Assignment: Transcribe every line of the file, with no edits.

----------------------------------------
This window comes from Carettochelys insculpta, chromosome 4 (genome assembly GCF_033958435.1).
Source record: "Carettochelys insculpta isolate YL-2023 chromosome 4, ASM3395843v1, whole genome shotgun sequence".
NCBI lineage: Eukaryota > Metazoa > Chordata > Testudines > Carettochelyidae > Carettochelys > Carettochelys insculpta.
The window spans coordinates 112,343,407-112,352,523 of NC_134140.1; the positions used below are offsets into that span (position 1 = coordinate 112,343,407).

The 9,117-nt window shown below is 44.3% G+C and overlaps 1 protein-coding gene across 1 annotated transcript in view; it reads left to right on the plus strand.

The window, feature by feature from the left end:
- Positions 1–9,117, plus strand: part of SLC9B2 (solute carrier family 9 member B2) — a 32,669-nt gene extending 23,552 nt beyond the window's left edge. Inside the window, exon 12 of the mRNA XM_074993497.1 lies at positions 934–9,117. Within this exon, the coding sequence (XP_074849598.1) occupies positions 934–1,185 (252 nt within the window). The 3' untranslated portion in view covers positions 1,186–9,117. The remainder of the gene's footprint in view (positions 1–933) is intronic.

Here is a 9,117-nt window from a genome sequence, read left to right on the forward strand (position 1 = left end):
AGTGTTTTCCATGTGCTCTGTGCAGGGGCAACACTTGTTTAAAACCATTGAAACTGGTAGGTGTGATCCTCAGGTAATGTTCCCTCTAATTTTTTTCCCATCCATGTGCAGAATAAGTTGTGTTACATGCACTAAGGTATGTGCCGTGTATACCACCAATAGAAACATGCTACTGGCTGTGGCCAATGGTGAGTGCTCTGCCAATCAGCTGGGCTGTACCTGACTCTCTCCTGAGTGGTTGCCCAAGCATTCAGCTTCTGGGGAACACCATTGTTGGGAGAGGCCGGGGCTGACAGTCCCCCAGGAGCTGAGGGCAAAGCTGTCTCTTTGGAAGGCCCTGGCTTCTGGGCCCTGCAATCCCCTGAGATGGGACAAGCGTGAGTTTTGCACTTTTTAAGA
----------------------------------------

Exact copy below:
This window comes from Carettochelys insculpta, chromosome 4 (genome assembly GCF_033958435.1).
Source record: "Carettochelys insculpta isolate YL-2023 chromosome 4, ASM3395843v1, whole genome shotgun sequence".
NCBI lineage: Eukaryota > Metazoa > Chordata > Testudines > Carettochelyidae > Carettochelys > Carettochelys insculpta.
The window spans coordinates 112,343,407-112,352,523 of NC_134140.1; the positions used below are offsets into that span (position 1 = coordinate 112,343,407).

The 9,117-nt window shown below is 44.3% G+C and overlaps 1 protein-coding gene across 1 annotated transcript in view; it reads left to right on the plus strand.

The window, feature by feature from the left end:
- Positions 1–9,117, plus strand: part of SLC9B2 (solute carrier family 9 member B2) — a 32,669-nt gene extending 23,552 nt beyond the window's left edge. Inside the window, exon 12 of the mRNA XM_074993497.1 lies at positions 934–9,117. Within this exon, the coding sequence (XP_074849598.1) occupies positions 934–1,185 (252 nt within the window). The 3' untranslated portion in view covers positions 1,186–9,117. The remainder of the gene's footprint in view (positions 1–933) is intronic.

Here is a 9,117-nt window from a genome sequence, read left to right on the forward strand (position 1 = left end):
AGTGTTTTCCATGTGCTCTGTGCAGGGGCAACACTTGTTTAAAACCATTGAAACTGGTAGGTGTGATCCTCAGGTAATGTTCCCTCTAATTTTTTTCCCATCCATGTGCAGAATAAGTTGTGTTACATGCACTAAGGTATGTGCCGTGTATACCACCAATAGAAACATGCTACTGGCTGTGGCCAATGGTGAGTGCTCTGCCAATCAGCTGGGCTGTACCTGACTCTCTCCTGAGTGGTTGCCCAAGCATTCAGCTTCTGGGGAACACCATTGTTGGGAGAGGCCGGGGCTGACAGTCCCCCAGGAGCTGAGGGCAAAGCTGTCTCTTTGGAAGGCCCTGGCTTCTGGGCCCTGCAATCCCCTGAGATGGGACAAGCGTGAGTTTTGCACTTTTTAAGA